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    Ultra-widefield angiography: New window for retinovascular features

    Anti-vascular endothelial growth factor (anti-VEGF) therapy is the first-line therapy for physicians who treat patients with diabetic macular edema (DME) and macular edema related to retinal vein occlusion (RVO).  The precise changes in the retinal vascular dynamics that occur during therapy have remained undetermined until recently.

    Dr. Ehlers

    The PERMEATE study evaluated how aflibercept (Eylea, Regeneron Pharmaceuticals) affected the peripheral and macular angiographic features, using quantitative ultra-widefield angiography. The study identified significant changes in retinal vascular leakage, retinal ischemia, and microaneurysms in eyes undergoing treatment with intravitreal aflibercept, which previously had not been quantified.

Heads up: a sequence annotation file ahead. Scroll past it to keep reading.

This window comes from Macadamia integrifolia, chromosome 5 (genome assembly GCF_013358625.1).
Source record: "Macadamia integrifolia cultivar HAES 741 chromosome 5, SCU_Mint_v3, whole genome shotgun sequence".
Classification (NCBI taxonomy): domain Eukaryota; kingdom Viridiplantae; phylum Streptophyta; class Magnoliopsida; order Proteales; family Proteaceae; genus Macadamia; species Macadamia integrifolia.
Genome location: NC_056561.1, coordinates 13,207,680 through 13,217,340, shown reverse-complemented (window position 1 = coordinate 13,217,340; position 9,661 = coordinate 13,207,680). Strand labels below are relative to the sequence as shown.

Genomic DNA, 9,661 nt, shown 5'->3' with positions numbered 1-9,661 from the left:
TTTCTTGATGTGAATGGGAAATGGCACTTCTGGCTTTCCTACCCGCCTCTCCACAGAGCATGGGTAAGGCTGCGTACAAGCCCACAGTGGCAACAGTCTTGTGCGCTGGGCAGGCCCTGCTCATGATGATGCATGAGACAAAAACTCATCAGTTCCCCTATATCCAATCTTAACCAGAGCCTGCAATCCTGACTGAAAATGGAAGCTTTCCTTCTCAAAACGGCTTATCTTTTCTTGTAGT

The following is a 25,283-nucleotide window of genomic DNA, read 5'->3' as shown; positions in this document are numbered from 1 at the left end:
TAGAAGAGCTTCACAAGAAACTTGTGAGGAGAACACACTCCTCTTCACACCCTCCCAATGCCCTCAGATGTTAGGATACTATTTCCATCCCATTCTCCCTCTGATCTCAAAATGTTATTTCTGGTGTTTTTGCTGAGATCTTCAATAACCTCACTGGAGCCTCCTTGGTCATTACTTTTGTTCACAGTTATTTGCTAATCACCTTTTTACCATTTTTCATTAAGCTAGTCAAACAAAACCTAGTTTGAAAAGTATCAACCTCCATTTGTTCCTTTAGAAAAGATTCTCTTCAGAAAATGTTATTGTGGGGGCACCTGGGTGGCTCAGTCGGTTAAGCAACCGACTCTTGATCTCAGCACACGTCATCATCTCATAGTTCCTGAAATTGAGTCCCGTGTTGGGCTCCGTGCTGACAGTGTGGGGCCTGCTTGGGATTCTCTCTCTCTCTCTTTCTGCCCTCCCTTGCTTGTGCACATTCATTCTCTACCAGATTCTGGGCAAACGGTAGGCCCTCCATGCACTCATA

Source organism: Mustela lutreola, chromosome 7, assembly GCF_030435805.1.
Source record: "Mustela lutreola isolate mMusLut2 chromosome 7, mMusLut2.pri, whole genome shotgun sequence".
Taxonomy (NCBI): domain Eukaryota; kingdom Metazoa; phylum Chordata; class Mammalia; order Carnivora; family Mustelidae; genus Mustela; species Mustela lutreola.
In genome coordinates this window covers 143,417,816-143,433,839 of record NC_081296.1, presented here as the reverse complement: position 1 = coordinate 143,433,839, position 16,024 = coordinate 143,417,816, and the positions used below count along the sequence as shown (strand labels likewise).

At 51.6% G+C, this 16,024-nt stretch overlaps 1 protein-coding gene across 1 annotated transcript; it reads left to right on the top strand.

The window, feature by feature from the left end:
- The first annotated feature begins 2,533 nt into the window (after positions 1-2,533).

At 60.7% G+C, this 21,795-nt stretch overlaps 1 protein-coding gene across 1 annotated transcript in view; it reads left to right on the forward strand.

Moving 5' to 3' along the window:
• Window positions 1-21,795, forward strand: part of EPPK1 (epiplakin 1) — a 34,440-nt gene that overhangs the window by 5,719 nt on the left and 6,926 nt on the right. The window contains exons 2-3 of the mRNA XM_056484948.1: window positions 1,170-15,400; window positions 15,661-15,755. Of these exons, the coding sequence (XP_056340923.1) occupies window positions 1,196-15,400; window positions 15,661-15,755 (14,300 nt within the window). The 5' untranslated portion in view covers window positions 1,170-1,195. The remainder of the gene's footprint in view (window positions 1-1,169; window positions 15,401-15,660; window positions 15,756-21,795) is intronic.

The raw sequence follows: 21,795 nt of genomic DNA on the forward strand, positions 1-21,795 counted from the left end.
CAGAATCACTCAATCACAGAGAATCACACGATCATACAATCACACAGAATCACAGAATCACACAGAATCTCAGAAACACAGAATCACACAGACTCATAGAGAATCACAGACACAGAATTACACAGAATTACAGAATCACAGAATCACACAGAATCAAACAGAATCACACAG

“Multiple phase III studies have demonstrated the impact of anti-VEGF drugs on various disease characteristics, including decreased retinal hemorrhages, improved vascular dynamics such as presence of leakage, potential reduction in ischemia, and changes in the severity of diabetic retinopathy using standard angiography and seven-field photography,” Justis Ehlers, MD, said. “Quantitative and qualitative assessments also have found improved leakage and ischemia resulting from anti-VEGF therapy using these conventional imaging modality.”

    Dr. Ehlers noted, however, that a full understanding of the retinal dynamics is not available from previous clinical trials regarding the performance of anti-VEGF therapy because of the limited availability of quantification tools and lack of ultra-widefield imaging data.  Utilizing ultra-widefield angiography, a near-panretinal assessment of disease burden and activity is feasible.

    Multiple groups are working to improve quantitative assessment, such as correcting the peripheral distortion stereographically, providing automatic leakage segmentation, and assessing retinal vessel permeability, according to Dr. Ehlers, The Norman C. and Donna L. Harbert Endowed Chair for Ophthalmic Research, Cleveland Clinic Lerner College of Medicine, Cleveland.



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